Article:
The Toolkit

Whilst there has been significant progress within perinatal mental health care, urgent action is required to address shocking inequities, systemic racism, and funding gaps.

Drawing on insights from Maternal Mental Health Alliance (MMHA) Lived Experience Champions, member organisations, and local contacts, the Toolkit offers creative ideas and practical tools to empower individuals in shaping perinatal mental health care at the local level. The Toolkit explores innovative examples of ongoing efforts to bring about this much-needed change.

Together, we will make change happen.

Read the user guide

Explore the toolkit:

Breaking barriers

This section is split into two, looking at examples of the barriers women and families may face to both accessing perinatal mental health services and to local involvement in groups and organisations.

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Demonstrating impact

Understand how groups and organisations can demonstrate the impact of local initiatives. Ideas here may be useful for those seeking funding or to highlight gaps in current perinatal mental health services.

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Making connections

Explore ways to connect with local organisations and advocate for positive changes in perinatal mental health services. Find examples and ideas for local groups and individuals looking to collaborate and influence their local landscape.

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Sharing stories

Learn how to share stories about perinatal mental health in a safe way. Ideas here may be useful to local groups engaging those with lived/living experience, as well as for people with lived/living experience wanting to tell their stories safely.

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The AMV Toolkit Workbook

This companion workbook summarises the tips and templates contained within the full online AMV Toolkit to help you take action.

Download now
  • Cisnormativity: assumption that everyone is cisgender, i.e. people whose gender matches the body they were born with.
  • Continuity of care: ensuring someone receives consistent care from the same healthcare professional or team throughout their treatment.
  • Evergreen content: content which remains relevant, such as FAQs, statistics and broad statements.
  • Futureproofing: considering someone’s future situation as well as their current one. For example, knowing that a child might see their mother's story online later could change what is written about her, listen and understand the specific needs of the person sharing their story.
  • Heteronormativity: concept that heterosexuality is preferred or normal mode of sexual orientation.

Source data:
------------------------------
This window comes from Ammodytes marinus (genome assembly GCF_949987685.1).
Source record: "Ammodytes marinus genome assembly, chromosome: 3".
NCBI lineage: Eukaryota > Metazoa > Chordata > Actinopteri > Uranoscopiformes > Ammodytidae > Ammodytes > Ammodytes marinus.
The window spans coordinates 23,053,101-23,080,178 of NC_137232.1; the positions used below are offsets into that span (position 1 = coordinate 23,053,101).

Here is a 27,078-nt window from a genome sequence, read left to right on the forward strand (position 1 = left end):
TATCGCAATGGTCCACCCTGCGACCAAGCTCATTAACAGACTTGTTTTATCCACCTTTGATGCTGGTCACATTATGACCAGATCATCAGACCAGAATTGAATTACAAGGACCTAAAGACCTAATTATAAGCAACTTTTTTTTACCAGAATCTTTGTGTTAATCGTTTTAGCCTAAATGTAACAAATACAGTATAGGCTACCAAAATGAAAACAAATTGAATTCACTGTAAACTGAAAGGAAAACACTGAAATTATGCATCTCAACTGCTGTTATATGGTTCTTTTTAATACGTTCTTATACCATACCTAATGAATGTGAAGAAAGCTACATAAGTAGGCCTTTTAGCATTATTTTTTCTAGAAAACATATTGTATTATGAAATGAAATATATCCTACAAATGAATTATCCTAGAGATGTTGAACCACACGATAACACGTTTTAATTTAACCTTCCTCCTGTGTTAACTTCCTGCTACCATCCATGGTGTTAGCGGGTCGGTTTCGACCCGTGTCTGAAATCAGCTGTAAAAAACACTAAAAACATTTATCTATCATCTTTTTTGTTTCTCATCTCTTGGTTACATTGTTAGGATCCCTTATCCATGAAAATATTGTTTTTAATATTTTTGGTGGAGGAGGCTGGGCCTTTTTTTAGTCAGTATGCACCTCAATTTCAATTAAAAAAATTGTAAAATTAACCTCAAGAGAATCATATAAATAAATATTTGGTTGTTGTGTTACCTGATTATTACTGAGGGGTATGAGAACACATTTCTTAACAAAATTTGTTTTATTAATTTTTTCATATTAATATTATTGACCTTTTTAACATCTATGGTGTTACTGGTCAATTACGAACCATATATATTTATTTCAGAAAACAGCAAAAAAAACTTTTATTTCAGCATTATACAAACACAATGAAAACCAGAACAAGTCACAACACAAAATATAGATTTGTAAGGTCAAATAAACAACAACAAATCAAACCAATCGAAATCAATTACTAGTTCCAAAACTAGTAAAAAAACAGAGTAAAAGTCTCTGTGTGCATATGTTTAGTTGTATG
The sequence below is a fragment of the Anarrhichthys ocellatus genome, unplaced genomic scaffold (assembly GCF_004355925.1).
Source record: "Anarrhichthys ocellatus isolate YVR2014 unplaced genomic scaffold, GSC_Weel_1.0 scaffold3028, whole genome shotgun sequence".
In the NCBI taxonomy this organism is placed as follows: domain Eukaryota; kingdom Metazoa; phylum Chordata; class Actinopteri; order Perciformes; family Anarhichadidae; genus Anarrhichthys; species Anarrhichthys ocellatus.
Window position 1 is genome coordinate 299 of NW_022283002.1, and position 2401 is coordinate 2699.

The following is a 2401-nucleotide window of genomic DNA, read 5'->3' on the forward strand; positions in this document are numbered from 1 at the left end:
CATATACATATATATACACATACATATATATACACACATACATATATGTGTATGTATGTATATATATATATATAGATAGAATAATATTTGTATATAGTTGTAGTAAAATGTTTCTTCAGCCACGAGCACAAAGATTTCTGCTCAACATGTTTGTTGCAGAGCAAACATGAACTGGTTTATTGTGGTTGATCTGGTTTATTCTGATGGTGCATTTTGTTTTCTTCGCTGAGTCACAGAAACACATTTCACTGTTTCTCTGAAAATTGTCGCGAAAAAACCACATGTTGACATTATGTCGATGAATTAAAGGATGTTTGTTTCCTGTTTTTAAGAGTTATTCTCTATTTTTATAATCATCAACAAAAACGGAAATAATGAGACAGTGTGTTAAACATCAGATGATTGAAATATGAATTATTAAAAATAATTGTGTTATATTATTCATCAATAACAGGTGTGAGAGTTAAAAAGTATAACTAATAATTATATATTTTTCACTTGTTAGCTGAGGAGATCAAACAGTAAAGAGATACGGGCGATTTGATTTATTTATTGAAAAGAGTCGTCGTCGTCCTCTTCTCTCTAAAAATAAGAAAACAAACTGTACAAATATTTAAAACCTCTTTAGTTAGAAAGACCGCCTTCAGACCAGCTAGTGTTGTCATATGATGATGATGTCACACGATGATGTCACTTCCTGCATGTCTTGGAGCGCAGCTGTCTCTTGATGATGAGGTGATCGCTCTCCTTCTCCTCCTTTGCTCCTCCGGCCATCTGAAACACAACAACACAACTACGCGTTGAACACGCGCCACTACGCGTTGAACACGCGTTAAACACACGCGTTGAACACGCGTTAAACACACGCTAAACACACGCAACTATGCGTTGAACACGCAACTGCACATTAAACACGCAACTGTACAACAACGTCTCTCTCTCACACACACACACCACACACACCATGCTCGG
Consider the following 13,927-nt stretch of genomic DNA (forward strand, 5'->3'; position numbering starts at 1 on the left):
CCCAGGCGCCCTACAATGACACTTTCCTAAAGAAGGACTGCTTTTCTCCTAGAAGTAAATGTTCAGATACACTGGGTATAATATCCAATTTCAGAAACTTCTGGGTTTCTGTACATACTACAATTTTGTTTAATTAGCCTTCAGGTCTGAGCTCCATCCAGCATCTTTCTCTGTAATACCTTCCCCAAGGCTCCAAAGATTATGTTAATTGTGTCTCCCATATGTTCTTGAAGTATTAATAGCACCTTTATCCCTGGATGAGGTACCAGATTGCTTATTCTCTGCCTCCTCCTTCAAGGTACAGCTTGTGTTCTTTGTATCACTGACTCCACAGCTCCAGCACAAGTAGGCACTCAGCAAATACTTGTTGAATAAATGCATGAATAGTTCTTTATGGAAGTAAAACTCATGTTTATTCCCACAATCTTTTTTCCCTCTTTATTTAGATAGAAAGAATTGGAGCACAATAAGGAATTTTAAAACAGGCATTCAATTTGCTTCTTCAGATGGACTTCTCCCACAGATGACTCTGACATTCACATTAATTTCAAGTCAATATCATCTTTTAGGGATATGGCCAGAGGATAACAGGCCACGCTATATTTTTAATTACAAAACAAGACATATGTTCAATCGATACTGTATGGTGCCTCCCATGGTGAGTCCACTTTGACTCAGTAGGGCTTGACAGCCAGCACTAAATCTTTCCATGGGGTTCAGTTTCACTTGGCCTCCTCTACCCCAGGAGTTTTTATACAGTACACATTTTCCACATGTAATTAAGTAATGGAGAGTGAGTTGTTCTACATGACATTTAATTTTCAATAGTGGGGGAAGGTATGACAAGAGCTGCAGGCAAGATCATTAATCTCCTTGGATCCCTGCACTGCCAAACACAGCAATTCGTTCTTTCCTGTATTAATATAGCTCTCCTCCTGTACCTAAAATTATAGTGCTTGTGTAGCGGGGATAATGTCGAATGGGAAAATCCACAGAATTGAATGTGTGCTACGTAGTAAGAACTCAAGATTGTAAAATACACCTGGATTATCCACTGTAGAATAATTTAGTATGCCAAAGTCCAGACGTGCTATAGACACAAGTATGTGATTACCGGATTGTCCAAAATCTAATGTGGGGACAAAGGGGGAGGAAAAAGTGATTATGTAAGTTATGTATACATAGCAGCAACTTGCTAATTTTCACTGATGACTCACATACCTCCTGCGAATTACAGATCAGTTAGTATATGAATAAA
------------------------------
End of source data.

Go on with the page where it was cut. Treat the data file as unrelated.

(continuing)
• Neurodivergent: describes someone whose brain functions in a way that is not deemed ‘normal’ (neurotypical). This can include autism, ADHD, dyslexia, dyspraxia and others.
  • Neurodiverse: describes a group of neurodivergent people, or a mix of neurotypical and neurodivergent people.
  • Perinatal mental health: you may have heard the terms "perinatal mental health" and "maternal mental health" used interchangeably. Both refer to mental health during pregnancy and up to two years after giving birth.
  • Safe space: a place or environment in which a person or category of people can feel confident that they will not be exposed to discrimination, criticism, harassment, or any other emotional or physical harm.
  • Systemic change: a change which affects the whole system, not just individual parts of the system.
  • Systemic racism: the oppression of a racial group to the advantage of another as perpetuated by inequity within interconnected systems (such as political, economic, and social systems).
  • Trauma-informed care: understanding how people and their behaviours are shaped by traumatic experiences.  
Notes & information about the Toolkit
  • If the content of this resource causes you to think of anything that has happened to you or someone you know and you feel upset, worried or uncomfortable, please see our support page for a list of services who may be able to help.
  • This resource uses the term ‘mothers’ and ‘mums’, but we recognise that perinatal mental health issues affect women, gender diverse individuals and people whose gender identity does not align with the sex they were assigned at birth. It is vital that care systems take an inclusive approach to provide support to all birthing people for their mental health and wellbeing.
  • Where possible, this resource replicates the language used by specific organisations and groups in relation to race and ethnicity.
  • Subject to funding, it may be possible to translate the toolkit into different languages in future.
  • Please note the MMHA is not responsible for the content of external sites.

Contact if you have any questions about the toolkit or suggestions for content.


A huge thank you to everyone who has provided content, attended workshops, given feedback and contributed to the Amplifying Maternal Voices Toolkit in other ways.

Thanks goes to the MMHA Lived Experience Champions who have been part of the process at every stage and have helped ensure the insightful voice of lived and living experience has informed the work.

Our gratitude also goes to the following organisations who have shared their expertise so generously:

We'd also like to thank the healthcare professionals across Birmingham and Croydon who supported this work, and for all they do to care for families.

The AMV partnership

The Amplifying Maternal Voices project is a collaboration between the Mental Health Foundation and the MMHA which aims to improve mothers’ and families’ access to support for their perinatal mental health. The MMHA would like to thank the Mental Health Foundation for making this work possible.

Find out more about the project